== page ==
When we think of experiencing nature with children, often we envision a park filled with trees, a garden of vegetables or a field of flowers, but more often than not encounters with the natural world happen on a much smaller scale and in subtle ways. Lucky for us, children are keen observers. It isn’t hard for them to find nature, even in the middle of the city. It might be a roly poly discovered along the edge of a walkway and shared between two pairs of hands or a leaf taken from an ivy vine hanging over a stone wall. These small moments of nature can be powerful tools in guiding children to appreciate and wonder about nature. What children need from adults are the time to stop, observe and ask questions and the willingness to wonder along side them.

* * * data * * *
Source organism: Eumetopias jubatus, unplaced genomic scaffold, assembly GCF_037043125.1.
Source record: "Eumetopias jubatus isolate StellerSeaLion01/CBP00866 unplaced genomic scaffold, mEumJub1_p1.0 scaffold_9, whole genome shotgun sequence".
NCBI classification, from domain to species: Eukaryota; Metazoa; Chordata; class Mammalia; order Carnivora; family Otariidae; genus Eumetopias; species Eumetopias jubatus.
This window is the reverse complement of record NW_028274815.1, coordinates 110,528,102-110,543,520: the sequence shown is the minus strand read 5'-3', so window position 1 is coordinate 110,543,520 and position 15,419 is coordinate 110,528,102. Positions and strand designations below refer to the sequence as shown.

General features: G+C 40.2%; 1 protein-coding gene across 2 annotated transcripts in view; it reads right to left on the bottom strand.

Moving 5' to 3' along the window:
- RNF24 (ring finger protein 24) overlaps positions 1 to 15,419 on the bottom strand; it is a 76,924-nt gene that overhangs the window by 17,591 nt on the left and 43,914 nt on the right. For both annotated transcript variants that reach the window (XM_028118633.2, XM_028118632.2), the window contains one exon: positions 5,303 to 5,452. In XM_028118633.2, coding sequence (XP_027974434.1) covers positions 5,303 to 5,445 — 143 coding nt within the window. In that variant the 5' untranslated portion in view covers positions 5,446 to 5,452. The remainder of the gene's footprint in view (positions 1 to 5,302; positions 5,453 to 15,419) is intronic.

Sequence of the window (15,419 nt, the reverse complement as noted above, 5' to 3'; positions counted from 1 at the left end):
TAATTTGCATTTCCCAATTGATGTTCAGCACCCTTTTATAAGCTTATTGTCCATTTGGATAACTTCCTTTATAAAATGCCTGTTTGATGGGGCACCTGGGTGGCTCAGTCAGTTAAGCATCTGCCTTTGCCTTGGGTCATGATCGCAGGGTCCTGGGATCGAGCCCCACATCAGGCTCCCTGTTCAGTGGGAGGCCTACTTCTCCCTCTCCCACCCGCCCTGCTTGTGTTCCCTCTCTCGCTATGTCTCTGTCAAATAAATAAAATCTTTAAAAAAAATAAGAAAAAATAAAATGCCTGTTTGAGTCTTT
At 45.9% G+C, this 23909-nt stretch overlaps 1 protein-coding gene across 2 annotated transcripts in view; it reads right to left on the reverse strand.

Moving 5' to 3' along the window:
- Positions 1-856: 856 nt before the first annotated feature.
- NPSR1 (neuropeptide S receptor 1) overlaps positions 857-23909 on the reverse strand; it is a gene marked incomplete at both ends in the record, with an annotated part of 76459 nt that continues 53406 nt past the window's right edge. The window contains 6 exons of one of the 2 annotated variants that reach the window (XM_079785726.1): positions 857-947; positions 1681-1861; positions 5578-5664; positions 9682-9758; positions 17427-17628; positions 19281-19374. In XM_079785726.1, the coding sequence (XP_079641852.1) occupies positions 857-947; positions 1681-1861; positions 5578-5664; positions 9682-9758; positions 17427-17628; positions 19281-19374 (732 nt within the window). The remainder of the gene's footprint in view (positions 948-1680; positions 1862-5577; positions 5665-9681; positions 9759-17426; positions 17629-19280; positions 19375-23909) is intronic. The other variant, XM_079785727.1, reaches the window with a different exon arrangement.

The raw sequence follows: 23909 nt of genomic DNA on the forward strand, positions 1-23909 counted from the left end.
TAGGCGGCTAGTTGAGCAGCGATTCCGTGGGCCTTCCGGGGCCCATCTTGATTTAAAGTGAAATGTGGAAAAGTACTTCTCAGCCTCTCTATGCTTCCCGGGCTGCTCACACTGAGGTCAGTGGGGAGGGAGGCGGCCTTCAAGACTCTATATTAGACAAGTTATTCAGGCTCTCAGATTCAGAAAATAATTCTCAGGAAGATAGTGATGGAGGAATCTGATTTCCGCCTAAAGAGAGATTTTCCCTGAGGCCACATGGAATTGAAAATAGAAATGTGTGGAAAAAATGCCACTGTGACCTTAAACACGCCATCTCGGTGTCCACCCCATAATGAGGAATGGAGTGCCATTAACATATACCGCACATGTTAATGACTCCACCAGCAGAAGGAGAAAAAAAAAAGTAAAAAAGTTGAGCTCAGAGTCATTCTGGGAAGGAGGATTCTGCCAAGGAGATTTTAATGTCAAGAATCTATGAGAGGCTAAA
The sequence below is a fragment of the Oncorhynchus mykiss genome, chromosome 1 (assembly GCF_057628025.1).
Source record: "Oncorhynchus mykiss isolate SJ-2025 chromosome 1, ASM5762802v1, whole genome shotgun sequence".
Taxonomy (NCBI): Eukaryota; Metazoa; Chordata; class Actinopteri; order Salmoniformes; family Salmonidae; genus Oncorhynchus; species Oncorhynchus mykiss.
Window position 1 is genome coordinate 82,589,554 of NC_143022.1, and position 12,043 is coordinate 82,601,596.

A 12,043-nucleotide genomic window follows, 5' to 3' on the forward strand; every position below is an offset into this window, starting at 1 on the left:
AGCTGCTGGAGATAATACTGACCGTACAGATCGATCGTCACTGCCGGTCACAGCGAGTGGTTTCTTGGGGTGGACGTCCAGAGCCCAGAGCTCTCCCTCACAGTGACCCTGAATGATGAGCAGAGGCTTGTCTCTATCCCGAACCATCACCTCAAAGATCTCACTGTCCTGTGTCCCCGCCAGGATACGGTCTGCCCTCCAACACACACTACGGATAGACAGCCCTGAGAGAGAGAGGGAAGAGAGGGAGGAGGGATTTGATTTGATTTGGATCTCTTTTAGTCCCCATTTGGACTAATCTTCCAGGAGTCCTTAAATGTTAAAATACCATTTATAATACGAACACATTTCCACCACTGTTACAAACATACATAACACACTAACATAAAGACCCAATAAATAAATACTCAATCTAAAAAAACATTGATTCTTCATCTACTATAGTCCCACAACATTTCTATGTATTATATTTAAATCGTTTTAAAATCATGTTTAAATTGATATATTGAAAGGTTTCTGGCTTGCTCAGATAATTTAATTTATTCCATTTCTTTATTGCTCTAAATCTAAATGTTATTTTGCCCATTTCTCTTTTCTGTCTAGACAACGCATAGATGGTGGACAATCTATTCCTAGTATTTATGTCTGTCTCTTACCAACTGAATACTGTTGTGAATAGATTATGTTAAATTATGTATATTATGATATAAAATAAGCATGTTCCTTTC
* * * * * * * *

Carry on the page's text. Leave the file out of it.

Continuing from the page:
How often are we in such a hurry that we are practically pulling our children along behind us even when they see something interesting and want to stop to take a closer look? Of course there are places we have to be (and we can’t always spend an hour walking from the house to the car). But even if we just pause for a few seconds to pick a dandelion at our child’s request and feel its softness, we can let children know that what they find interesting is important and worthy of our time.